Students are given opportunities to develop their skills for learning and each and every lesson. Engaging starter activities help students to know more and remember more by challenging their ability to recall key the key concepts of prior learning. Our aspiring geographers are expected to demonstrate interpretation, analysis and evaluation across the curriculum within our decision making activities. Students are presented with a variety of information and challenged to use it to be critical, analytical and divergent in their thought process in order to reach a valid hypothesis or justified opinion.

The skills for learning process within the Geography curriculum both reinforces the key Geographical skills content and helps our students to know, remember and be able to do more at each stage of the curriculum. Skills are tested throughout the years and knowledge built on due to all the exams being at the end of Y11, so pupils are required to remember more as they go through the curriculum.

How we foster personal attributes

In Geography our curriculum intent embodies that of the school. We are committed to ensuring we do not only teach students the knowledge and skills that will help them pass examinations but we also provide them with the exposure to the wider world context in order to develop them as well rounded individuals. Our curriculum demands independence, resilience and responsibility in line with Rawmarsh Way.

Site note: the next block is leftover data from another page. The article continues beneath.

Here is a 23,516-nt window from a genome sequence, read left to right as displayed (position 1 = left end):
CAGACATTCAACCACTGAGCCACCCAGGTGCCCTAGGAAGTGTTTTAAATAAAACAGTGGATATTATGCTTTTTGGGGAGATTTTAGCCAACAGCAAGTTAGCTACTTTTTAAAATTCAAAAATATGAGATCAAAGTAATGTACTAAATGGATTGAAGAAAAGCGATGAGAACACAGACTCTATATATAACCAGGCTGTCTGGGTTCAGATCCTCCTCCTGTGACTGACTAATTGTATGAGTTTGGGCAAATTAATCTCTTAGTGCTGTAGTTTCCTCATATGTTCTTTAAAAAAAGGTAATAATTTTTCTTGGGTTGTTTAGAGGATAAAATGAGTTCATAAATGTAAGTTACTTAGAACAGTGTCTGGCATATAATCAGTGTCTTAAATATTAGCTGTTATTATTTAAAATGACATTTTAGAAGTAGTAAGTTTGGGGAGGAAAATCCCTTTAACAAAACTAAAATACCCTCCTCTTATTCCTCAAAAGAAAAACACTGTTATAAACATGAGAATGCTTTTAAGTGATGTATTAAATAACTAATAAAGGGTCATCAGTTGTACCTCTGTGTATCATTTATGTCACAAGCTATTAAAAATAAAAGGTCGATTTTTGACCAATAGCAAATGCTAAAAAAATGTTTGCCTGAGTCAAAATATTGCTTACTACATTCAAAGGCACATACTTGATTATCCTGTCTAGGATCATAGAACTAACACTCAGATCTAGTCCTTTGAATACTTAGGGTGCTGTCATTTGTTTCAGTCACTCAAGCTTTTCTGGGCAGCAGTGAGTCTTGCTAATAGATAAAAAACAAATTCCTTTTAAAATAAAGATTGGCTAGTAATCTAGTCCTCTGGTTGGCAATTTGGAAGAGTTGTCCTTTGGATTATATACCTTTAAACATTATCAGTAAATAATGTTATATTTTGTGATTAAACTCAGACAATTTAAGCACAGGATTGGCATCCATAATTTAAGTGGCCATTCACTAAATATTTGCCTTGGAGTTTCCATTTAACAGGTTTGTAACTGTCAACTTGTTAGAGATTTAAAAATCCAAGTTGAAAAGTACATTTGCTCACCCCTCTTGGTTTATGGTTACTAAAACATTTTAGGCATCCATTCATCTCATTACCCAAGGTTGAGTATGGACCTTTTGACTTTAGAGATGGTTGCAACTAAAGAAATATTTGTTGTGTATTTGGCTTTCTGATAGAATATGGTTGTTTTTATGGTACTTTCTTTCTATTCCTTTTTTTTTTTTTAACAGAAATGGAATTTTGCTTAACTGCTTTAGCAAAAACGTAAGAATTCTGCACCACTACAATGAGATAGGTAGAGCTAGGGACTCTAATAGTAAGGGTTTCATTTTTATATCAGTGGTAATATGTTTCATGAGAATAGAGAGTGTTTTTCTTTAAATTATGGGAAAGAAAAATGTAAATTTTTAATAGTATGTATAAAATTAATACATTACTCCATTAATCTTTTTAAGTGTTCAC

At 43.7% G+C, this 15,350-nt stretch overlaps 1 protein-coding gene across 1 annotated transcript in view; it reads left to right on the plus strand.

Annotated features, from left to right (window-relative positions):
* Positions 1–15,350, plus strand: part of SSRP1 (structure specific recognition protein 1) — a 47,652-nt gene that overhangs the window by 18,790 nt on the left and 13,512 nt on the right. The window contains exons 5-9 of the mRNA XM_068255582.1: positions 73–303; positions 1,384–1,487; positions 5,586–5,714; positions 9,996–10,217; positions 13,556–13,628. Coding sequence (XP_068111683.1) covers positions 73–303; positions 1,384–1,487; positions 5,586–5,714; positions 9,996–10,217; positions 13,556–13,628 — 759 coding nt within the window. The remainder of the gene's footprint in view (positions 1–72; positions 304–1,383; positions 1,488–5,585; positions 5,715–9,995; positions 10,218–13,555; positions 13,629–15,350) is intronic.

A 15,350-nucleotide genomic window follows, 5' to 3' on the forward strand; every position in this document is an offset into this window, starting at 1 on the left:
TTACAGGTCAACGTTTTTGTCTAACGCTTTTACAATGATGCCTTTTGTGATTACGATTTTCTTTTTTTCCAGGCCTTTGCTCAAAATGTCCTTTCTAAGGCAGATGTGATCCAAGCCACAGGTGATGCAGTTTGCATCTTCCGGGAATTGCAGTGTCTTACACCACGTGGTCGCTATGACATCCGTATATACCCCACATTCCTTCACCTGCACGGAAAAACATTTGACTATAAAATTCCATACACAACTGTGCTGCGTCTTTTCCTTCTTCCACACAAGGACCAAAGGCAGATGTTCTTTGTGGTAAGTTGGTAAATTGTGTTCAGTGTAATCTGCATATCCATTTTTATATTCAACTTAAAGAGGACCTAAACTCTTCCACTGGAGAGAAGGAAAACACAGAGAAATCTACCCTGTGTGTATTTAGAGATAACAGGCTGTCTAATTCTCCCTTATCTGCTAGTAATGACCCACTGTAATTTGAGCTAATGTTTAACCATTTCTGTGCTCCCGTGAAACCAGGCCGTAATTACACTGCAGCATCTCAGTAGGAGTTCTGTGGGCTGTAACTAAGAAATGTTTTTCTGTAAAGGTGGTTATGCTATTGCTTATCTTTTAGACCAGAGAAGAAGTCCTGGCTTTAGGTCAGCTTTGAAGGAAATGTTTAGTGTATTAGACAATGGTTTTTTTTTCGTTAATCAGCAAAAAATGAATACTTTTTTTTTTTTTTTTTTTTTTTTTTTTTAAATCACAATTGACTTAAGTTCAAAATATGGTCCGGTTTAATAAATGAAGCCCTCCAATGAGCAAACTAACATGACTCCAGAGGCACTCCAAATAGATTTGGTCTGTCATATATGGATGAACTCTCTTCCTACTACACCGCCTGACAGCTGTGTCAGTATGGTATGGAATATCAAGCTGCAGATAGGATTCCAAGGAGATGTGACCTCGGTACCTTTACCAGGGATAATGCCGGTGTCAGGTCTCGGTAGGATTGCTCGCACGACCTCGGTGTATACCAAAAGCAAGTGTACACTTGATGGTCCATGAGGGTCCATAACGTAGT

Geography exposes students to different cultures, languages and experiences that broaden their horizons and demand they think of themselves as members of a local, national and global society. We aspire for all our students to become avid Geographers who demonstrate empathy, tolerance, understanding, aspiration and respect so they are prepared to be active citizens in the local community and beyond.

How we intend to enrich student experiences and broaden the horizons of students

Geography is a curriculum that must go beyond the classroom. To this end we broaden the horizons of all our students and enrich their experiences through a range of experiential and investigatory learning. All our students have exposure to learning beyond the traditional mainstream lesson and have opportunities to enrich their experiences. Our fieldwork opportunities, both practical and virtual through students into a world beyond the community in which they know.

Our Curriculum in Geography

Year 7

In Year 7, students learn about the many different interactions between people and places at different levels of development and in a variety of cultural contexts. They explore locational and place knowledge worldwide and tackle the complex nature of rural-urban interactions in areas such as Kenya, Haiti and the UK as a whole alongside  our own local setting. Students have opportunities to investigate the physical and human Geography around tectonic hazards. Within our water unit of work students are exposed to the complex nature of human and physical interactions and how these lead to consequences such as flooding, drought, water poverty and how these consequences are managed.